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Lottie Moon Christmas Offering sets record at $115 million; IMB limits new worker numbers

RICHMOND, Va. (BP)–Southern Baptists set another record in giving to their Lottie Moon Christmas Offering in 2002, the International Mission Board announced June 5.

However, the offering fell short of the $125 million goal, complicating a financial situation already stressed by declining investment income and a rapidly increasing missionary force. As a result, the IMB will be forced to move ahead with plans to restrict the number of new missionaries appointed to overseas service.

Southern Baptist churches gave $115,015,216 to the offering, an increase of $1.3 million (1.15 percent) over 2001 but almost $10 million short of the goal.

“We are grateful that Southern Baptists have a heart for missions and continue to give so faithfully and generously to the Cooperative Program and Lottie Moon Christmas Offering,” IMB President Jerry Rankin said. “Southern Baptists continue to set new records for giving to the Lottie Moon Christmas Offering, as well as through Cooperative Program Missions, which is the foundation of cooperative support for our convention to fulfill the Great Commission.

“Because of the amazing growth in missionary personnel and unprecedented new opportunities all over the world, however, all of the $125 million goal was included in the operating budget. As a result, we are having to restrict the approval of available missionary candidates for the first time since the Depression years of the 1930s.”

In each of the past two years, the International Mission Board has sent out more than 1,000 new missionaries — a sharp upturn in an already extraordinary growth curve for the entity, Rankin said.

“It took 14 years for the IMB to grow from 3,000 to 4,000 missionaries under appointment, but only seven years to grow from 4,000 to 5,000,” he said. “The past two years have taken the board halfway to another thousand with 5,545 fully supported workers serving among 1,497 people groups worldwide.”

While the board’s missionary count grew 8.7 percent from 2000 to 2002, combined income from the Cooperative Program and Lottie Moon offering increased 1.5 percent.

Every dollar given to the offering is used exclusively for missionaries and their ministries. None of it is spent on stateside administration or promotion. The offering is named after the venerable 19th-century missionary who gave her life taking the Gospel to the people of China.


In addition to budget cuts announced in May, board leaders will limit the number of new workers being sent overseas by deferring appointments and putting candidates on hold, said Lloyd Atkinson, IMB vice president for missionary personnel.

“About 100 candidates who hoped to begin their missionary careers this year have been deferred to next year or put on hold,” Atkinson said. “That is a tremendous disappointment to them personally, as well as to missionaries on the field who hoped these urgent strategic needs would be filled.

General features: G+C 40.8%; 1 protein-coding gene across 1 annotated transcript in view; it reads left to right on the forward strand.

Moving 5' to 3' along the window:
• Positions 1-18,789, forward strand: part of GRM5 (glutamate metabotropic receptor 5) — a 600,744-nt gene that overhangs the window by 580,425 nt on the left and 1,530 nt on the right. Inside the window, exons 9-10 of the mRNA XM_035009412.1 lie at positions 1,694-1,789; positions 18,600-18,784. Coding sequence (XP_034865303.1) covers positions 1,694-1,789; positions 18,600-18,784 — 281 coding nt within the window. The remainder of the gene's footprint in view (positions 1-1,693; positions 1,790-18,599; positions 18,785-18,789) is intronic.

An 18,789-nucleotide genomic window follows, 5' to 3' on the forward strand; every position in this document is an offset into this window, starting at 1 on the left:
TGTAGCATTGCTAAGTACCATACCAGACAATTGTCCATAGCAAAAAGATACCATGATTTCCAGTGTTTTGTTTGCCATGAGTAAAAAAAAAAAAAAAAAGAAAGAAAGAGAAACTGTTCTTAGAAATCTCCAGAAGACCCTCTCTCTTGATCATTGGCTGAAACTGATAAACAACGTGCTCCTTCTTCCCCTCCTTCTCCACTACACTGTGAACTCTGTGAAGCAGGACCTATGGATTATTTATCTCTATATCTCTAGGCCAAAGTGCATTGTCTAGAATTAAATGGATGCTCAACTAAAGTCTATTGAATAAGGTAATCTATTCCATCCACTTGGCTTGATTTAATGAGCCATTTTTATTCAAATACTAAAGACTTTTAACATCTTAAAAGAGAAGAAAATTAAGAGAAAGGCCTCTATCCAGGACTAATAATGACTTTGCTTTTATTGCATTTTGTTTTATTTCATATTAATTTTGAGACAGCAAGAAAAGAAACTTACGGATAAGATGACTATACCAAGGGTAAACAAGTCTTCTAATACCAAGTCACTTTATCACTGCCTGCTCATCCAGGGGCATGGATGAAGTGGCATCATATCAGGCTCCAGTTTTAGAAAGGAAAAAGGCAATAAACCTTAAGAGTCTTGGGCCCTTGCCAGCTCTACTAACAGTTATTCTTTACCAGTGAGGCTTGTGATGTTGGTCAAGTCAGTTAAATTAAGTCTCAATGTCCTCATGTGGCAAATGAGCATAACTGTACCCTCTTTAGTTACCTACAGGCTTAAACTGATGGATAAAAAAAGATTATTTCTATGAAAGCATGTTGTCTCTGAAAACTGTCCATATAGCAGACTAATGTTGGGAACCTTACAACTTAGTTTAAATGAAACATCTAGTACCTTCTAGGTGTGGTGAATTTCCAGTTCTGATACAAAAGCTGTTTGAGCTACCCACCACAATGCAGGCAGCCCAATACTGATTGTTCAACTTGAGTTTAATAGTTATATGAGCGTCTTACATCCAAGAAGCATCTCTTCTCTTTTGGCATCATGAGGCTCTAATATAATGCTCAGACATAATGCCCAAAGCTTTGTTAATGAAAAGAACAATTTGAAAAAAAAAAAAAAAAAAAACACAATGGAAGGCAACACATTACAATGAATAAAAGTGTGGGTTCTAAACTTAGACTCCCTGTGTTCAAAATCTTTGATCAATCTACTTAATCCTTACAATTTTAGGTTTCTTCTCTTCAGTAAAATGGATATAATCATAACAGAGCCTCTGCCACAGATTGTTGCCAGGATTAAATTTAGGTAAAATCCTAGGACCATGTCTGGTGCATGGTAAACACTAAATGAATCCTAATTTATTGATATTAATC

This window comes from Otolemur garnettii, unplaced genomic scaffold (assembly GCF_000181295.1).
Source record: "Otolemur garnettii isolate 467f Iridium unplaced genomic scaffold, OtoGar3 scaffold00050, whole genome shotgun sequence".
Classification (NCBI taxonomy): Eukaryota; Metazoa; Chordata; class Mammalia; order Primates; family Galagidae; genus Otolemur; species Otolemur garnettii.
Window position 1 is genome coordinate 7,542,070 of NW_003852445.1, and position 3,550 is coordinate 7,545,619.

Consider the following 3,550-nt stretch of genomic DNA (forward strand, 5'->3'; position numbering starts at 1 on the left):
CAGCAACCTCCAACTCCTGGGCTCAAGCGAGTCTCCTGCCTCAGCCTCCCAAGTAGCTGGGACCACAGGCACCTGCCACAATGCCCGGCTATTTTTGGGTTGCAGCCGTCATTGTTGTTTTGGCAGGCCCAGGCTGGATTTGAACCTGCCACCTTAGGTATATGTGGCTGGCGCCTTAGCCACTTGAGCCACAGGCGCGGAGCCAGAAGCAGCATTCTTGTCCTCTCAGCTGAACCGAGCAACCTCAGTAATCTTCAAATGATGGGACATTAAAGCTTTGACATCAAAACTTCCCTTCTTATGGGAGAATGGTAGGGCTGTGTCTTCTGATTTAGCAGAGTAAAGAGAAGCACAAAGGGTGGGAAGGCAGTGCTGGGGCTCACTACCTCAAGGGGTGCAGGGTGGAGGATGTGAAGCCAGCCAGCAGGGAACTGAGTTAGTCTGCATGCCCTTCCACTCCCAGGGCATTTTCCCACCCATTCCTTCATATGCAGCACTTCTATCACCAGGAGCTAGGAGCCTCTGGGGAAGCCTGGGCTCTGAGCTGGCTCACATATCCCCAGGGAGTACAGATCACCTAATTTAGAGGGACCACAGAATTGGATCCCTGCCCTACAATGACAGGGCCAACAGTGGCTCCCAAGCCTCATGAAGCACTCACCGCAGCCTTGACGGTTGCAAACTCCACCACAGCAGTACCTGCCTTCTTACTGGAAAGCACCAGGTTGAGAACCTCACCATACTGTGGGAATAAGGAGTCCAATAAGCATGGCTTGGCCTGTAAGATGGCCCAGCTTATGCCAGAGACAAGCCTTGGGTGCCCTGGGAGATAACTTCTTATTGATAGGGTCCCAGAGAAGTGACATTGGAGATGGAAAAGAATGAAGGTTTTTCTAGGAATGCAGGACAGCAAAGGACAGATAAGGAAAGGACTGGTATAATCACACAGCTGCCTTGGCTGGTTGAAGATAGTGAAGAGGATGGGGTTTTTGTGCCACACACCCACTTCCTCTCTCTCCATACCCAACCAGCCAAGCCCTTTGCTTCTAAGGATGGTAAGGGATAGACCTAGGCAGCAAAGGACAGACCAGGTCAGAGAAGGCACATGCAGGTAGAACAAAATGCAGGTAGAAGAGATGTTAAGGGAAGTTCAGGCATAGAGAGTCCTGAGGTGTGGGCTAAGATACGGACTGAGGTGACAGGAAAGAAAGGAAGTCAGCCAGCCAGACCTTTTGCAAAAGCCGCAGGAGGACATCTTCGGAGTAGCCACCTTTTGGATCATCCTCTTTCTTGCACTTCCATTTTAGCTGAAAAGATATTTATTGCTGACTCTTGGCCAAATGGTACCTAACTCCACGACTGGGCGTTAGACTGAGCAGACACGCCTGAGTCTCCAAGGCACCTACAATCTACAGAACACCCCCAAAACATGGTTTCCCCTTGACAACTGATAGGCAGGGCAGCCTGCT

“We had anticipated sending another record number of long-term missionaries this year, but that number is being limited to about 400,” he said. “In 2004, we will approve only 300 new long-term workers. This compares to 412 workers appointed in 2002 and 387 in 2001.”

The board also will restrict the number of short-term missionaries being sent out, Atkinson said.

“Two of the remaining three ISC/Journeyman conferences this year have been cancelled, and the number of short-term workers being approved will be limited to 400,” he said.

“This means that in 2004 Southern Baptists will send out less than 60 percent of the number of new missionaries sent out in 2002, unless Southern Baptists respond with the needed support.”


The net growth of 239 new missionaries appointed in 2002 exceeded by 59 percent the 150 anticipated by the board’s budget, said David Steverson, IMB vice president for finance. The situation has been compounded by the impact of the stock market’s downturn on IMB reserves.

“This is not the first time in IMB history that growth has exceeded budget projections, but in the past we have been able to draw from unrestricted reserve funds to send and support the missionaries God is calling to meet the needs of a lost world,” Steverson said. “However, the performance of the stock market over the last two years has resulted in investment income being seriously diminished.

“Most of the board’s remaining reserves are designated for retirement, pensions, medical provisions, benefits, missionary housing, and other restrictions designated by donors.”

In addition to restricting the number of new missionaries being sent out, the board has taken action to reduce overseas work budgets by $2 million and the home office support budget by $4 million, the latter mostly through staff reductions and suspending some products and services, Steverson said.